Interview with the founder of Inspirelle :
Nancy Ing Duclos first came to France in 1988 to learn French in the hopes of obtaining a foreign post for her budding TV news career. When fate intervened, she quickly dropped out of her immersion classes to learn French the best way—from her new Parisian boyfriend. She then stunned her Canadian family in Toronto by quitting her job as a reporter/producer for the Canadian Broadcasting Corporation to move to Paris. Today, Nancy lives in the French capital with her dashing photographer husband and son, and works actively as a freelance news producer for major television networks. She continues to be fascinated by French attitudes and lifestyle, and never to turn down a new challenge, is learning new skills in the digital world with the creation of www.INSPIRELLE.com, an online lifestyle magazine for women living in and traveling to France.
When, where and how did you find your first FUSAC?
Who hasn’t heard of FUSAC? I moved permanently to Paris in 1990 to set up house with my new French fiancé. Having given up a full time job in TV news, my family and friends and apartment, I was looking for work, friends, contacts and new furniture. FUSAC popped out on a newsstand at the entrance of W.H. Smith bookstore in Paris.
What was your first job in France?
My first freelance gig was working with the press department of the Canadian Embassy at the Le Bourget Air Show with all the Canadian vendors. I was so worried that I would be useless to them because I could not understand the strong Quebecois accents spoken even though I am a Canadian! Fortunately for me, the Paris delegates asked that the meetings be conducted in English because they also had a hard time understanding the dialect.
What languages do you speak ?
English, French and a Chinese dialect that very few people speak.
What is the most satisfying thing about being a writer?
I write daily for television news and I now also write and edit for the new website INSPIRELLE on subjects that will enhance women’s lives in Paris and France. Two very different kinds of writing that in many ways reflect my personality and lifestyle. I see and absorb events seriously but I take time to share information, encounters and insight, which interest me. The dynamic women I work with and meet through INSPIRELLE in Paris provide the balance I need to cover the hard hitting, breaking news which these days are very intense and disturbing.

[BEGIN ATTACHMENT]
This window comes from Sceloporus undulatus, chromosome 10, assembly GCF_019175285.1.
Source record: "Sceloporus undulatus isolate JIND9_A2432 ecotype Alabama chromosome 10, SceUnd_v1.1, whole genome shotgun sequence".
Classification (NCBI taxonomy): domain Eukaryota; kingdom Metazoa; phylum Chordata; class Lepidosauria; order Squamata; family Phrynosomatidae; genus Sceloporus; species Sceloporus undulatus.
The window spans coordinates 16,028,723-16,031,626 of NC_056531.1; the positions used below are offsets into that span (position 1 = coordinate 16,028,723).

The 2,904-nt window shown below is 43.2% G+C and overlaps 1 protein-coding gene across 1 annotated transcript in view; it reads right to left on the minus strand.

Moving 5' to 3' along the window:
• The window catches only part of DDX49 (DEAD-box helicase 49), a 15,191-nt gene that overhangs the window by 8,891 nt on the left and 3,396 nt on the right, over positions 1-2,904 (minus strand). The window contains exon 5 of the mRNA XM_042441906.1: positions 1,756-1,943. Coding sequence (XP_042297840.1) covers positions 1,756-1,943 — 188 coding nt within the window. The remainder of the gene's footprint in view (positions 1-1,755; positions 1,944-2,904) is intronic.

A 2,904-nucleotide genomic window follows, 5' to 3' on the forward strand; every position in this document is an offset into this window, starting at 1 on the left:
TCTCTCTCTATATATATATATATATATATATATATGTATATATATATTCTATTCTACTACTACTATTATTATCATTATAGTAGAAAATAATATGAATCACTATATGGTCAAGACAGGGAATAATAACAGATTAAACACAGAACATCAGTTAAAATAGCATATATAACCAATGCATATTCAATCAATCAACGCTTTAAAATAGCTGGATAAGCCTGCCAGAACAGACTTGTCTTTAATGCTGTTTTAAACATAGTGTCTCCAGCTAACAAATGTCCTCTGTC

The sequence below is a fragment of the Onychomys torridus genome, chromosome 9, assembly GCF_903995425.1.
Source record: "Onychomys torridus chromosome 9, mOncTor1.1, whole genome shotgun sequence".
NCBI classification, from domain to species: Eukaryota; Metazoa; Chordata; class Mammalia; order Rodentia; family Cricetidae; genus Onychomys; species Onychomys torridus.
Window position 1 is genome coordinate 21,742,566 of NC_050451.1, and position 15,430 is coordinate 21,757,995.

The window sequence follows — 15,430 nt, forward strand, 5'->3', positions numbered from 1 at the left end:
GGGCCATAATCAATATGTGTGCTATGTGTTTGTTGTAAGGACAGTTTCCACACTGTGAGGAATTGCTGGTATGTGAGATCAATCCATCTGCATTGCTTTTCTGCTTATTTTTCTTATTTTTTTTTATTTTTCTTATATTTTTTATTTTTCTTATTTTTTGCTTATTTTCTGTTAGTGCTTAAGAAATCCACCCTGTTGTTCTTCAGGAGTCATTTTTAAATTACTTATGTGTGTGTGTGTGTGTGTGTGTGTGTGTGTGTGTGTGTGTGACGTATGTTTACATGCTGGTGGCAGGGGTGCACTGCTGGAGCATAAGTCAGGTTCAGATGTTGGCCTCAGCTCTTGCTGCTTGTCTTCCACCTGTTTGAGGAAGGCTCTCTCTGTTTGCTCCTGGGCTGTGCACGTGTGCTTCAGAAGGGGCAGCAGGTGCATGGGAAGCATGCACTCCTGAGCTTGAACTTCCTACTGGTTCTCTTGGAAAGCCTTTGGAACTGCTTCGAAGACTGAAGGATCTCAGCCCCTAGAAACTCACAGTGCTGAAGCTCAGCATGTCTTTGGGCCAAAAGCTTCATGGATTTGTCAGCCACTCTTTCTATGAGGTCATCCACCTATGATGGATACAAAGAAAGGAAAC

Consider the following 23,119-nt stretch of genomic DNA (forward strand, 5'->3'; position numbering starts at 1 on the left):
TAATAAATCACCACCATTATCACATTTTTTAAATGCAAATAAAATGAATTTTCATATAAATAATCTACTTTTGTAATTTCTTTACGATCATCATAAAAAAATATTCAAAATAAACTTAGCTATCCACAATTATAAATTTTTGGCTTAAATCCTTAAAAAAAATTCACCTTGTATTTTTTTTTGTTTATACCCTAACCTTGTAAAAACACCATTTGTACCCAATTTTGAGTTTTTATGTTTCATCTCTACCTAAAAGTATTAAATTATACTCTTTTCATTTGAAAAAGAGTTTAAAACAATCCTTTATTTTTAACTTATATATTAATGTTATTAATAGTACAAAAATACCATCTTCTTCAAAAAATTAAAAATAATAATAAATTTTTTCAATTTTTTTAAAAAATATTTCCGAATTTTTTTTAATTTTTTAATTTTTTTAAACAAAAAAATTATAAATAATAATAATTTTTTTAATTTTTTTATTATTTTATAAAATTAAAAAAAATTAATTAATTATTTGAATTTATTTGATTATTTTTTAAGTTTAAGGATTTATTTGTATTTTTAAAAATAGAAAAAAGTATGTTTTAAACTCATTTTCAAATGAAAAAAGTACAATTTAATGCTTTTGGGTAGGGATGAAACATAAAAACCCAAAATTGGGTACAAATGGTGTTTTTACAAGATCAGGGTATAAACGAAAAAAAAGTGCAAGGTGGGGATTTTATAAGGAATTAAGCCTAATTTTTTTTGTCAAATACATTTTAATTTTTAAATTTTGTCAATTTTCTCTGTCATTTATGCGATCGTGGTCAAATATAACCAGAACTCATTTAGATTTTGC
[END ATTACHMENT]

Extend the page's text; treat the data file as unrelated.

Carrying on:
What did/do you parents do ?
My father was the godfather of Windsor, Ontario’s Chinatown and owner of a prosperous Chinese Canadian restaurant. My mother was a highly educated independent woman who became a mail order bride to escape communism.
Sisters or brothers?
Lucky to have three of the best brothers who dote over me.
What is your chief characteristic ?
Your main fault ? or worst habit ?
Switching topics on others in the conversation because my mind has moved on, a bad habit many journalists suffer from.
Your favorite occupation other than work?
Being in the company of people who exude generosity, curiosity, intelligence, courage and have a good sense of humour.
I have never forgotten what my mother once told me, « Nancy, you must seize every opportunity that comes your way because when you reach my age, you will only have the memories of all you have done to keep you going. So yes, I try to keep growing and continue learning at every age. »
I’m having a hard time resisting Les Merveilleux meringue pastry. Did you know that they were, in fact, called « La tête des Nègres » years ago. How appalling! I remember complaining to the pastry shop owner about them.
Favorite comfort food?
Any kind of stew…served with rice.
Water. The source of life. Seconded by Vernor’s Ginger Ale that is impossible to find.
To Kill a Mocking Bird and West Side Story.
Favorite place to eat in Paris?
This is a tough one because I LOVE to eat and am forever seeking out new restaurants to try. Yet, I do go back to my favorite haunts : L’Agrume, Les Papilles, Chez Omar for its Couscous Royale and l’Indonesie for my Asian Fix.